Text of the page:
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Edmund Clarence Stedman, ed. (1833–1908). A Victorian Anthology, 1837–1895. 1895.

Frederick William Faber 1814–63

The Right Must Win


OH, it is hard to work for God,

To rise and take his part

Upon this battle-field of earth,

And not sometimes lose heart!

He hides himself so wondrously,

As though there were no God;

He is least seen when all the powers

Of ill are most abroad.

Or he deserts us at the hour

The fight is all but lost;

And seems to leave us to ourselves

Just when we need him most.

Ill masters good; good seems to change

To ill with greatest ease;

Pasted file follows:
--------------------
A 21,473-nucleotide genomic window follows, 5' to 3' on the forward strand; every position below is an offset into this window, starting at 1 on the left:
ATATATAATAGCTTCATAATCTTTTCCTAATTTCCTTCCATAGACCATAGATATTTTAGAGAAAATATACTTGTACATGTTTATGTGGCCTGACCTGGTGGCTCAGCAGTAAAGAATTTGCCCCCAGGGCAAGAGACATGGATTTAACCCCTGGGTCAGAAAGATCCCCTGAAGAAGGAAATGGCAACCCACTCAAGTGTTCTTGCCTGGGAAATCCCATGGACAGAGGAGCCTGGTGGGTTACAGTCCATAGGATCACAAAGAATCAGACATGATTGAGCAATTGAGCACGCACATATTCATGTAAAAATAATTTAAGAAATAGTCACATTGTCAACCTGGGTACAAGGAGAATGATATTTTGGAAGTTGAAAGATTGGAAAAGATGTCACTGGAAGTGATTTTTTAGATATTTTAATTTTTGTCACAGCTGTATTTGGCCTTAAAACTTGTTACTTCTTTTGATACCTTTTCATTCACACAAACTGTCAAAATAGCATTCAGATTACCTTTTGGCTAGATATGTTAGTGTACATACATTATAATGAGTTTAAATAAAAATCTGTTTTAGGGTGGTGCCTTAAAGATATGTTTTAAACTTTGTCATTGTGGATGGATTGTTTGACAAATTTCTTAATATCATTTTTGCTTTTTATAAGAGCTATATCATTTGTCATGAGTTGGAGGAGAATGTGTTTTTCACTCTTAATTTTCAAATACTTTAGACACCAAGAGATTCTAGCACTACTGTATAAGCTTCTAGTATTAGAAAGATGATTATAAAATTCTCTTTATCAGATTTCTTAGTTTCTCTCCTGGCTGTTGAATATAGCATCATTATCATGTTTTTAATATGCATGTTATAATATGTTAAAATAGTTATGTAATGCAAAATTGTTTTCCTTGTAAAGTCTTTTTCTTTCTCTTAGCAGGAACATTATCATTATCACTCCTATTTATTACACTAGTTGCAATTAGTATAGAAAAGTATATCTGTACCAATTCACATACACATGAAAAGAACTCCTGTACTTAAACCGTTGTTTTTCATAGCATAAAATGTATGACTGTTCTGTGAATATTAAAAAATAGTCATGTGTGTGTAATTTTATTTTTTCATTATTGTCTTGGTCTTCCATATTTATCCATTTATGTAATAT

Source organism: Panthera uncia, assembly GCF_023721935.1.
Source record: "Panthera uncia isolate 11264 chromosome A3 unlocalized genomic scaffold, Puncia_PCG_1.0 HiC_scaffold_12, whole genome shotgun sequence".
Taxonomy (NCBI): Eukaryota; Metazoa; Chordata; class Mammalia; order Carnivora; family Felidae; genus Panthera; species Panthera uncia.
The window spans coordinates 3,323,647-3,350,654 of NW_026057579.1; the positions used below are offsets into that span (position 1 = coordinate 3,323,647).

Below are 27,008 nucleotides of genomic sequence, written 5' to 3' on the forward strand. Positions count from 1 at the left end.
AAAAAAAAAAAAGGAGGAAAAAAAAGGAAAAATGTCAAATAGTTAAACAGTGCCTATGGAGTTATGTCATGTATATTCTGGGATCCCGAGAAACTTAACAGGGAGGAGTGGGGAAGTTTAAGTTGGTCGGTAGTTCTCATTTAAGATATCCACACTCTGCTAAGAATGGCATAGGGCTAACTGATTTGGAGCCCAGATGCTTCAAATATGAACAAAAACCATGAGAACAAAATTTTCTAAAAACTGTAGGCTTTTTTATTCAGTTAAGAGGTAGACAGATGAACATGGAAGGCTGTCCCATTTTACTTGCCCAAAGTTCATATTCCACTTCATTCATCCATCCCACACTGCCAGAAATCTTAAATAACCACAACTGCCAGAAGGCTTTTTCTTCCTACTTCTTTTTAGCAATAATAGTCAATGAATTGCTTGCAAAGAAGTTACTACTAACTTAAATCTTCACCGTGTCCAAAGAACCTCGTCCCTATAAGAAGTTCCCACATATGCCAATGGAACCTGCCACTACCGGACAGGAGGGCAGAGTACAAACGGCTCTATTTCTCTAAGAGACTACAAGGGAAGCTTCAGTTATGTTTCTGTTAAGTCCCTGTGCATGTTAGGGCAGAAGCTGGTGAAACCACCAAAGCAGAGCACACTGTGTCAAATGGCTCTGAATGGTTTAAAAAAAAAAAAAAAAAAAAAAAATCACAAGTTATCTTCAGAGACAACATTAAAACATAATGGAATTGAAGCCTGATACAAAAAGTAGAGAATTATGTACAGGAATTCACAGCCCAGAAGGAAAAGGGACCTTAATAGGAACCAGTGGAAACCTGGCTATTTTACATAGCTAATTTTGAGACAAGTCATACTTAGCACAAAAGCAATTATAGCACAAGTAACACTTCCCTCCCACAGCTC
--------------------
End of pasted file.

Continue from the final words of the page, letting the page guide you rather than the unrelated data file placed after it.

And, worst of all, the good with good

Is at cross-purposes.

Ah! God is other than we think;

His ways are far above,

Far beyond reason’s height, and reach’d

Only by childlike love.

Workman of God! Oh, lose not heart,

But learn what God is like;

And in the darkest battle-field

Thou shalt know where to strike.

Thrice bless’d is he to whom is given

The instinct that can tell

That God is on the field when he

Is most invisible.

Bless’d, too, is he who can divine

Where real right doth lie,

And dares to take the side that seems

Wrong to man’s blindfold eye.

For right is right, since God is God;

And right the day must win;

To doubt would be disloyalty,

To falter would be sin.